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BBB seminar: Dominique Soldati-Favre

Myosin-dependent cell-cell communication controls synchronicity of division in acute and chronic stages of Toxoplasma gondii

Dominique Soldati-Favre

Department of Microbiology and Molecular Medicine, University of Geneva, Switzerland

Toxoplasma gondii is an obligate intracellular parasite that possesses a repertoire of 11 myosins. Three class XIV motors participate in motility, invasion and egress whereas the class XXII myosin F is implicated in organelles positioning and inheritance of the plastid-like organelle termed apicoplast. We recently identified myosin J and centrin 2 as essential for parasite posterior constriction while myosin J establishes an intravacuolar cell-cell communication that ensures synchronized division. Remarkably the connectivity between intravacuolar parasites contributes to the previously described delayed death phenotype resulting from loss of the apicoplast. The connection between parasites is rapidly lost in activated macrophages and gradually during bradyzoite differentiation resulting in asynchronized, slow division bradyzoites in the cysts.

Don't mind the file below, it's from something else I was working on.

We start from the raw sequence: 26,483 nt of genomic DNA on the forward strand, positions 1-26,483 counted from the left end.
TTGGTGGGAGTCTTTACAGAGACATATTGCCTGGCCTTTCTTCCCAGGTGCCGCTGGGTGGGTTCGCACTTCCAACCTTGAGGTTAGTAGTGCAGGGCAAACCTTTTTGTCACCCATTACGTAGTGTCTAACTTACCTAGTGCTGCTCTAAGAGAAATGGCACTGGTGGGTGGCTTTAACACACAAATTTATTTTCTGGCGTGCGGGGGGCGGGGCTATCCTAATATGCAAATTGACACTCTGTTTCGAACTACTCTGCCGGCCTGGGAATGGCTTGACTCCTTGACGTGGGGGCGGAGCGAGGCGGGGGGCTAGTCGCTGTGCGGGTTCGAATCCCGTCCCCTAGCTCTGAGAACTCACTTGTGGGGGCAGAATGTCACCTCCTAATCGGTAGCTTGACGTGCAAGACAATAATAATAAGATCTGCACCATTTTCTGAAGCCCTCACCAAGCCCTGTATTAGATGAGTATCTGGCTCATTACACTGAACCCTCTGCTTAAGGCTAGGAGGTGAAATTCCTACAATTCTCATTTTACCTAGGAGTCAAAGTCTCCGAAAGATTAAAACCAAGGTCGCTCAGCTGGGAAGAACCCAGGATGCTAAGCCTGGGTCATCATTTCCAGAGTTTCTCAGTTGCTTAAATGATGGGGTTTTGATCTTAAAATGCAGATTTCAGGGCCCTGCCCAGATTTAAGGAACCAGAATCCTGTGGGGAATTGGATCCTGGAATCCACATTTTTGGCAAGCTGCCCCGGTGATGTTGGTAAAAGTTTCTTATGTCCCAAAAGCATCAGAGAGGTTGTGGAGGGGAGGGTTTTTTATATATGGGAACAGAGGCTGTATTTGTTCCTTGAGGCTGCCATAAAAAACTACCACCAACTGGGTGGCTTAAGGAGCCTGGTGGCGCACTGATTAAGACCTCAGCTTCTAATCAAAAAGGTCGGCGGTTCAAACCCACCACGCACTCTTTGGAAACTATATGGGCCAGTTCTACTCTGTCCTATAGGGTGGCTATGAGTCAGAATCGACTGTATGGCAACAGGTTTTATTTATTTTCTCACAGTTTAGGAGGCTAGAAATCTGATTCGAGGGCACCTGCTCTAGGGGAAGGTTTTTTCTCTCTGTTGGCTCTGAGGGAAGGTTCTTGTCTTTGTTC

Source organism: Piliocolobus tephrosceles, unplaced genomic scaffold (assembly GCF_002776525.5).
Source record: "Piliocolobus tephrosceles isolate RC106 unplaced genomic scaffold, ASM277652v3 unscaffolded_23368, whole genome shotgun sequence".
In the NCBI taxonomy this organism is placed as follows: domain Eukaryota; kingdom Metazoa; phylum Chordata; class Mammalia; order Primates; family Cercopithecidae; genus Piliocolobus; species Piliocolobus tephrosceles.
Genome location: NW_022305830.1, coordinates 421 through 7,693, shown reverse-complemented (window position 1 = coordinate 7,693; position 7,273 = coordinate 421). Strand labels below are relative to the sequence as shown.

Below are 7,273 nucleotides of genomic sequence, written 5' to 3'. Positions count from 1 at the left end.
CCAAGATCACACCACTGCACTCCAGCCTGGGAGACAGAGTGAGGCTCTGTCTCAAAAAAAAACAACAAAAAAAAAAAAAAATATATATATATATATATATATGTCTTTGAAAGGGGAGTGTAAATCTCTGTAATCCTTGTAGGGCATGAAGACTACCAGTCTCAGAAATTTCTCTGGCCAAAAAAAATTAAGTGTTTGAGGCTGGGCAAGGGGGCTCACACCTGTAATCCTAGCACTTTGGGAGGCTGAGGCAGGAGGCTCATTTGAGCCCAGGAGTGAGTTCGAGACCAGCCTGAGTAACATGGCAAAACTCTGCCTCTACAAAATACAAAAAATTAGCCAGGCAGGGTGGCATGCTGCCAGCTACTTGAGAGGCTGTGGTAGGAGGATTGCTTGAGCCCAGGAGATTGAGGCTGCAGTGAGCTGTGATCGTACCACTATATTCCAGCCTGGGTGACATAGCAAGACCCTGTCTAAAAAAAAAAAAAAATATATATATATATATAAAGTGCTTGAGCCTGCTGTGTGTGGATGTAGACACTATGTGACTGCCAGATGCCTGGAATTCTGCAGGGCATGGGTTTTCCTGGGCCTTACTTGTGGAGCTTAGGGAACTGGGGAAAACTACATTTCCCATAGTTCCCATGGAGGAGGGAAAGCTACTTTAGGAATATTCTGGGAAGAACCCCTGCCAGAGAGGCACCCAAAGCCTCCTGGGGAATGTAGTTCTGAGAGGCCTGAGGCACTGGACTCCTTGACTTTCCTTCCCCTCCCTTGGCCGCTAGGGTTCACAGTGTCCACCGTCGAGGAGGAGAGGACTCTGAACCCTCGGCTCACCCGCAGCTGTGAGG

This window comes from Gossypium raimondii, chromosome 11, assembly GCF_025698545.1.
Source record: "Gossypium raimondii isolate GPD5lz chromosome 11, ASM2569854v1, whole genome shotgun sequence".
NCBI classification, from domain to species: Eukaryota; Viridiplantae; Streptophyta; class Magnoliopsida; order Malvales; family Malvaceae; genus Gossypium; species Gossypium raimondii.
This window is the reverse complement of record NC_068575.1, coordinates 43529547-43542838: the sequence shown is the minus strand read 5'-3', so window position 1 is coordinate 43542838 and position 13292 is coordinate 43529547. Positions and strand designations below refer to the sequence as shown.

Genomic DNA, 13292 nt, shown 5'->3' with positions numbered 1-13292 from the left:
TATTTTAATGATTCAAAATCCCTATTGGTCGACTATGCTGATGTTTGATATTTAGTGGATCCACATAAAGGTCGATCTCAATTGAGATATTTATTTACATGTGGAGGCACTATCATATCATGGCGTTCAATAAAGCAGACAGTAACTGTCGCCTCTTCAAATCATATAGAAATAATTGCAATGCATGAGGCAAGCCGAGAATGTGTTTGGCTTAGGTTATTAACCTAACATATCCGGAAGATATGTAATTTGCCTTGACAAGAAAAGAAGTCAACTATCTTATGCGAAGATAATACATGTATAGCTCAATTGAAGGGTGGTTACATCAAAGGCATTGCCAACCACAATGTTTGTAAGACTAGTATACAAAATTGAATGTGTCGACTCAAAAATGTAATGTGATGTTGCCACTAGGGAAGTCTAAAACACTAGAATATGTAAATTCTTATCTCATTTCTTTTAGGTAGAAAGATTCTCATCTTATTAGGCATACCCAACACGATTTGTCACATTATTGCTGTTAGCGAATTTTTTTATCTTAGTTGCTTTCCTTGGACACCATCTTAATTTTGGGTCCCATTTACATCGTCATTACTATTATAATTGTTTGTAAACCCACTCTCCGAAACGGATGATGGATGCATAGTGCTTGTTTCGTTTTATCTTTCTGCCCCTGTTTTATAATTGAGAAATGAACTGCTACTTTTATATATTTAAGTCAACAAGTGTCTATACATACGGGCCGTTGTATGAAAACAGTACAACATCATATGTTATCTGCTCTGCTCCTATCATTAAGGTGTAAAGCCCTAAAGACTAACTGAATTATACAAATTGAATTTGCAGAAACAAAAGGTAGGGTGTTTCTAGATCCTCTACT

Chairperson: Inari Kursula <inari.kursula@uib.no>, Department of Biomedicine